If we cannot create a developer-controlled close watcher, then this modal dialog will not respond to close signals. The showModal() method proceeds without any exception or other indication of this, although the browser could report a warning to the console.

Replace the "Canceling dialogs" section entirely with the following definition. (The previous prose about providing a user interface to cancel such dialogs, and the task-queuing, is now handled by the infrastructure in § 1 Close signals.)

To cancel the dialog dialog:
  1. Let window be dialog’s relevant global object.

  2. If window’s timestamp of last activation used for close watchers does not equal window’s last activation timestamp, then:

    1. Let shouldContinue to the result of firing an event named cancel at dialog, with the cancelable attribute initialized to true.

    2. Set window’s timestamp of last activation used for close watchers to window’s last activation timestamp.

    3. If shouldContinue is false, then return.

  3. Close the dialog dialog with no return value.

3. Security and privacy considerations

3.1. Security considerations

The main security consideration with this API is preventing abusive pages from hijacking the fallback behavior in the last part of the close signal steps. A concrete example is on Android, where the close signal is the software back button, and this fallback behavior is to traverse the history by a delta of −1. If developers could always intercept Android back button presses via CloseWatcher instances and dialog elements, then they could effectively break the back button by never letting it pass through to the fallback behavior.

Much of the complexity of this specification is designed around preventing such abuse. Without it, the API could consist of a single event. But with this constraint, we need an API surface such as the CloseWatcher() constructor which can be gated by additional checks, as well as the close watcher stack to ensure that each close watcher can only consume a single close signal.

Concretely, the mechanism of checking if we can create a developer-controlled close watcher ensures that web developers can only create CloseWatcher instances, or call preventDefault() on cancel events, by consuming user activation. This gives similar protections to what browsers have in place today, where back button UI skips entries that were added without user activation.

We do allow one "free" CloseWatcher to be created, without consuming user activation, to handle cases like session inactivity timeout dialogs, or urgent notifications of server-triggered events. The end result is that this specification expands the number of Android back button presses that a maximally-abusive page could require to escape from number of user activations + 1 to number of user activations + 2. (See the explainer for a full analysis.) We believe this tradeoff is worthwhile.

3.2. Privacy considerations

We believe the privacy impact of this API is minimal. The only information it gives about the user to the web developer is that a close signal has occurred, which is a very infrequent and coarse piece of user input.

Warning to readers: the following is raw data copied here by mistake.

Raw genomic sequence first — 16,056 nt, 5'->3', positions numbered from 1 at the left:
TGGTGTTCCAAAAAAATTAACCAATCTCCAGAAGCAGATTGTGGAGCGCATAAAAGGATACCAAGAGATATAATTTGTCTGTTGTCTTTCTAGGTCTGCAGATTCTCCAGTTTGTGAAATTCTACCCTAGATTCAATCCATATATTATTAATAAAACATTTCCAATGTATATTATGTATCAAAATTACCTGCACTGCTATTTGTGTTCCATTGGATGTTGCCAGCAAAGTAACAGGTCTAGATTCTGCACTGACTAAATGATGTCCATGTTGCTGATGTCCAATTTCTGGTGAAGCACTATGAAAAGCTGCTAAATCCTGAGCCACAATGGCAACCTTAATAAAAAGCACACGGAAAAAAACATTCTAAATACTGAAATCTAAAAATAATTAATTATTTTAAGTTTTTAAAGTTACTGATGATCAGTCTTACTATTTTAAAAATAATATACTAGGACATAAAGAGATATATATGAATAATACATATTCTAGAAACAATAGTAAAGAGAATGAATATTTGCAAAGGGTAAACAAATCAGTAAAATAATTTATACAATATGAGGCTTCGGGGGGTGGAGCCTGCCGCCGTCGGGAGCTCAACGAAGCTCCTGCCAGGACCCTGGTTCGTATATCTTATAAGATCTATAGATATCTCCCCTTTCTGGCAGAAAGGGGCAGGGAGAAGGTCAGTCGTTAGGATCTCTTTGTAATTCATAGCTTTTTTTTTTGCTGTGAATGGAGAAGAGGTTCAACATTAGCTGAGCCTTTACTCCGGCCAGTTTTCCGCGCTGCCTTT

In all cases we’re aware of today, such close signals are already detectable by web developers (e.g., by using keydown listeners on desktop or popstate listeners on Android). In theory, by correlating these existing events with the CloseWatcher's close event, a web developer could determine some information about the platform. (I.e., if they correlate with keydown events, the user is likely on desktop, or at least on a keyboard-attached mobile device.) This is similar to existing techniques which detect whether touch events or mouse events are fired, and user agents which want to emulate a different platform in order to mask the user’s choice might want to apply similar mitigation techniques for close watchers as they do for other platform-revealing events.

Index

Terms defined by this specification

Terms defined by reference

References

Normative References

[DOM]
Anne van Kesteren. DOM Standard. Living Standard. URL: https://dom.spec.whatwg.org/
[FULLSCREEN]
Philip Jägenstedt. Fullscreen API Standard. Living Standard. URL: https://fullscreen.spec.whatwg.org/
[HR-TIME-2]
Ilya Grigorik. High Resolution Time Level 2. URL: https://w3c.github.io/hr-time/
[HTML]
Anne van Kesteren; et al. HTML Standard. Living Standard. URL: https://html.spec.whatwg.org/multipage/
[INFRA]
Anne van Kesteren; Domenic Denicola. Infra Standard. Living Standard. URL: https://infra.spec.whatwg.org/
[UI-EVENTS]
Gary Kacmarcik; Travis Leithead. UI Events. URL: https://w3c.github.io/uievents/
[WEBIDL]
Edgar Chen; Timothy Gu. Web IDL Standard. Living Standard. URL: https://webidl.spec.whatwg.org/

Informative References

[CONSOLE]
Dominic Farolino; Robert Kowalski; Terin Stock. Console Standard. Living Standard. URL: https://console.spec.whatwg.org/

IDL Index

[Exposed=Window]
interface CloseWatcher : EventTarget {
  constructor(optional CloseWatcherOptions options = {});

  undefined destroy();
  undefined close();

  attribute EventHandler oncancel;
  attribute EventHandler onclose;
};

dictionary CloseWatcherOptions {
  AbortSignal signal;
};